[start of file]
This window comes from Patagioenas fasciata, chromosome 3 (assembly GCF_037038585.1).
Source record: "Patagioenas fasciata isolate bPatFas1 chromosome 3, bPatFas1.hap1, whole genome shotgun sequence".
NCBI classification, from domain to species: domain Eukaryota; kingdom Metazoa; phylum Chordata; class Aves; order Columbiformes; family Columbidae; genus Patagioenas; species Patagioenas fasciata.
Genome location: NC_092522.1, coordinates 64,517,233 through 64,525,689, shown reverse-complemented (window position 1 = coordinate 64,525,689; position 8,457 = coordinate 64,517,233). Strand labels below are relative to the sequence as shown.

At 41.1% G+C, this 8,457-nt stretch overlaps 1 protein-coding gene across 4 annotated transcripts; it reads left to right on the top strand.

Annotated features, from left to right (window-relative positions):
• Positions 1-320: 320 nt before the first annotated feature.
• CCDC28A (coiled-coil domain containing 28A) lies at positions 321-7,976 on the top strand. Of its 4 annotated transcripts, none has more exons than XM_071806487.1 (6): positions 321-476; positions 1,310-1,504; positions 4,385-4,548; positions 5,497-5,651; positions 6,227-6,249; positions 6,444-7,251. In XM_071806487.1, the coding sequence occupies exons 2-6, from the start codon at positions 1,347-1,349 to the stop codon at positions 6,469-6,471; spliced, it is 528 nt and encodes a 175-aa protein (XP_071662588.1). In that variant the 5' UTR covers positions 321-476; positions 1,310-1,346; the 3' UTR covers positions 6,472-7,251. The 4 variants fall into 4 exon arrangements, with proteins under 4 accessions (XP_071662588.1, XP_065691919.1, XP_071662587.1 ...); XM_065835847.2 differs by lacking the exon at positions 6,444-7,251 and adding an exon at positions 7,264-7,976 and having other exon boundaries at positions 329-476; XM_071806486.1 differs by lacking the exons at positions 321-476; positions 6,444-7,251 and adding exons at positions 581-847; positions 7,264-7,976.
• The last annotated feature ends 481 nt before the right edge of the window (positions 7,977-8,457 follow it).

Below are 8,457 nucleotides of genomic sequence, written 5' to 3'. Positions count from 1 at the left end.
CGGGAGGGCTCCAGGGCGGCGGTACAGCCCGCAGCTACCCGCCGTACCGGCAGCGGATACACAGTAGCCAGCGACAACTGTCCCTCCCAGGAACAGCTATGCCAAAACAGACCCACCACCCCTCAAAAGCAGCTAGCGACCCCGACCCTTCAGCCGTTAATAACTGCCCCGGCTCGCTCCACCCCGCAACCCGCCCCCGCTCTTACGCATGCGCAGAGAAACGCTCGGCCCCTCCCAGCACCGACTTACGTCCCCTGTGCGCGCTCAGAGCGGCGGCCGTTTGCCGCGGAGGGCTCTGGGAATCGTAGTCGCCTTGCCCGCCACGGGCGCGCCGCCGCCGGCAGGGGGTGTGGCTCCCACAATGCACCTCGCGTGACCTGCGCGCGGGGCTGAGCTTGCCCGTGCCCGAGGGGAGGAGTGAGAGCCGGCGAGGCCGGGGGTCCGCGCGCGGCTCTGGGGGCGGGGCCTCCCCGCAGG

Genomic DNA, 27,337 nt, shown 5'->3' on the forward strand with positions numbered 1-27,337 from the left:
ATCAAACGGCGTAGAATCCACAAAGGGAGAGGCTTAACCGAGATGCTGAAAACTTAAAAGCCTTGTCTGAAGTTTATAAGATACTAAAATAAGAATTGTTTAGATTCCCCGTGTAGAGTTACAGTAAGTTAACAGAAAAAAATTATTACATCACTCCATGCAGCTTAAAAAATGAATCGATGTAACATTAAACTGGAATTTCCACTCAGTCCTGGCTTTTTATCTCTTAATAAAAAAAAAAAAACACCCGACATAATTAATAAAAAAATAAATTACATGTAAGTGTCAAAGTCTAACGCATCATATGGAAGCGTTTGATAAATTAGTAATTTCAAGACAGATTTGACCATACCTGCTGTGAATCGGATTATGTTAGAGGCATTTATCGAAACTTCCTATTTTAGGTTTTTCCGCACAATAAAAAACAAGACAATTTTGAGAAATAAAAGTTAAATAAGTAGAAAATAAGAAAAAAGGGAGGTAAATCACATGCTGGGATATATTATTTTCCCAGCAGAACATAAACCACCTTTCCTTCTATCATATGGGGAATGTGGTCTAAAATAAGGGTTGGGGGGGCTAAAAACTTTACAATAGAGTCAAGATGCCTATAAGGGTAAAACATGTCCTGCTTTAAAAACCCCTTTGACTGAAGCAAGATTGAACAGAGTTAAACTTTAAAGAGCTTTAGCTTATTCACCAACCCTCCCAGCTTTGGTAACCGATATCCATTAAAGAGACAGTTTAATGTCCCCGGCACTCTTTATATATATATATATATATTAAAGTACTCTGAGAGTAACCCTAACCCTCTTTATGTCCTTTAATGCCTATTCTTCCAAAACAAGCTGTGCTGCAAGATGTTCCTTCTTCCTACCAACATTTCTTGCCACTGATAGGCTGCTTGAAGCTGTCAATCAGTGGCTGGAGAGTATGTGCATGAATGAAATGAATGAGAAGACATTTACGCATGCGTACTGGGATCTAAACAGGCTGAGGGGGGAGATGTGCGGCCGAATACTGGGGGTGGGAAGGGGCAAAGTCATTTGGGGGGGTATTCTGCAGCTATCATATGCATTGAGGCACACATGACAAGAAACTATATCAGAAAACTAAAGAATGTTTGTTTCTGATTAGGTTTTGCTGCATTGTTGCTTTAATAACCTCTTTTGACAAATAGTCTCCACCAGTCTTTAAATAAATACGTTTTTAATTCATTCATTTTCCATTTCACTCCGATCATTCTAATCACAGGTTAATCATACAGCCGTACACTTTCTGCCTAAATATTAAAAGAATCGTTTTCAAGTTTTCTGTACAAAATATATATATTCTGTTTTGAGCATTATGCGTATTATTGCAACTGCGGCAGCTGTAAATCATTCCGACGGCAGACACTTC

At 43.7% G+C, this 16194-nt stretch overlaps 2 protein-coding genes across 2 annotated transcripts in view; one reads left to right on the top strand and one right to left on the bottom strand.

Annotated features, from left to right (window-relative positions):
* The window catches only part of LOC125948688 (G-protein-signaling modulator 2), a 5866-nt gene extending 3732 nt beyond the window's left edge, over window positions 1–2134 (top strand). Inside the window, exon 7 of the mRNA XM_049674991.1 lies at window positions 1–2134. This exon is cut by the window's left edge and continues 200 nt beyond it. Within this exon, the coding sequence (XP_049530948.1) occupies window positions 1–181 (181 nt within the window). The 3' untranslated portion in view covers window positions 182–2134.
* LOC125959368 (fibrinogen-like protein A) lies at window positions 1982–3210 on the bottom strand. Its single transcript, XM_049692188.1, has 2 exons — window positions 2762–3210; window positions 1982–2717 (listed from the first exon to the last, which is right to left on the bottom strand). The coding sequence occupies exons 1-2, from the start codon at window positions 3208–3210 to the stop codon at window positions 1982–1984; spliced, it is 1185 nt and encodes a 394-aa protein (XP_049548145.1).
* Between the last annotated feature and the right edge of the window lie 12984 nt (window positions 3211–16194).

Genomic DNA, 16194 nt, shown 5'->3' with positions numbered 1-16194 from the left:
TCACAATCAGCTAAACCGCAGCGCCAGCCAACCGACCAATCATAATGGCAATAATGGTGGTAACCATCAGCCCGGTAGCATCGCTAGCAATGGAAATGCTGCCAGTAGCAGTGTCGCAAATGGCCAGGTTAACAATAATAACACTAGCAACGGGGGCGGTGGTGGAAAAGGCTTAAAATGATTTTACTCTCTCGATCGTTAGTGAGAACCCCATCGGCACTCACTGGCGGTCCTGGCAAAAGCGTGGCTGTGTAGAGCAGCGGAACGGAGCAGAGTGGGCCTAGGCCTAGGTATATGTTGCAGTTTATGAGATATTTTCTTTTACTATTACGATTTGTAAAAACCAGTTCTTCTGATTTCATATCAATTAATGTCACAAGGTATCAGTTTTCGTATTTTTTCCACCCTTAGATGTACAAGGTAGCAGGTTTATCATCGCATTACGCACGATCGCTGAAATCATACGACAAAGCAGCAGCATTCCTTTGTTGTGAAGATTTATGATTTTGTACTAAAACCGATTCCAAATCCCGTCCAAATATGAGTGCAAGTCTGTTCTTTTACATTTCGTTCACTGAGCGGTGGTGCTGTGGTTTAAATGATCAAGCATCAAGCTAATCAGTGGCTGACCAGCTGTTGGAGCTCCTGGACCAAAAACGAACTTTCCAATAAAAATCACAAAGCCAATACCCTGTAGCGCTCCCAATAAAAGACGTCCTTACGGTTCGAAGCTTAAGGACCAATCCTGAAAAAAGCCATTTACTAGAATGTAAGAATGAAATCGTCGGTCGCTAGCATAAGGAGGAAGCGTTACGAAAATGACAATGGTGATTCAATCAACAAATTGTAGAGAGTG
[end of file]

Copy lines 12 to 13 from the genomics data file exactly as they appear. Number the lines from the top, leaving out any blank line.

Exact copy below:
Genomic DNA, 27,337 nt, shown 5'->3' on the forward strand with positions numbered 1-27,337 from the left:
ATCAAACGGCGTAGAATCCACAAAGGGAGAGGCTTAACCGAGATGCTGAAAACTTAAAAGCCTTGTCTGAAGTTTATAAGATACTAAAATAAGAATTGTTTAGATTCCCCGTGTAGAGTTACAGTAAGTTAACAGAAAAAAATTATTACATCACTCCATGCAGCTTAAAAAATGAATCGATGTAACATTAAACTGGAATTTCCACTCAGTCCTGGCTTTTTATCTCTTAATAAAAAAAAAAAAACACCCGACATAATTAATAAAAAAATAAATTACATGTAAGTGTCAAAGTCTAACGCATCATATGGAAGCGTTTGATAAATTAGTAATTTCAAGACAGATTTGACCATACCTGCTGTGAATCGGATTATGTTAGAGGCATTTATCGAAACTTCCTATTTTAGGTTTTTCCGCACAATAAAAAACAAGACAATTTTGAGAAATAAAAGTTAAATAAGTAGAAAATAAGAAAAAAGGGAGGTAAATCACATGCTGGGATATATTATTTTCCCAGCAGAACATAAACCACCTTTCCTTCTATCATATGGGGAATGTGGTCTAAAATAAGGGTTGGGGGGGCTAAAAACTTTACAATAGAGTCAAGATGCCTATAAGGGTAAAACATGTCCTGCTTTAAAAACCCCTTTGACTGAAGCAAGATTGAACAGAGTTAAACTTTAAAGAGCTTTAGCTTATTCACCAACCCTCCCAGCTTTGGTAACCGATATCCATTAAAGAGACAGTTTAATGTCCCCGGCACTCTTTATATATATATATATATATTAAAGTACTCTGAGAGTAACCCTAACCCTCTTTATGTCCTTTAATGCCTATTCTTCCAAAACAAGCTGTGCTGCAAGATGTTCCTTCTTCCTACCAACATTTCTTGCCACTGATAGGCTGCTTGAAGCTGTCAATCAGTGGCTGGAGAGTATGTGCATGAATGAAATGAATGAGAAGACATTTACGCATGCGTACTGGGATCTAAACAGGCTGAGGGGGGAGATGTGCGGCCGAATACTGGGGGTGGGAAGGGGCAAAGTCATTTGGGGGGGTATTCTGCAGCTATCATATGCATTGAGGCACACATGACAAGAAACTATATCAGAAAACTAAAGAATGTTTGTTTCTGATTAGGTTTTGCTGCATTGTTGCTTTAATAACCTCTTTTGACAAATAGTCTCCACCAGTCTTTAAATAAATACGTTTTTAATTCATTCATTTTCCATTTCACTCCGATCATTCTAATCACAGGTTAATCATACAGCCGTACACTTTCTGCCTAAATATTAAAAGAATCGTTTTCAAGTTTTCTGTACAAAATATATATATTCTGTTTTGAGCATTATGCGTATTATTGCAACTGCGGCAGCTGTAAATCATTCCGACGGCAGACACTTC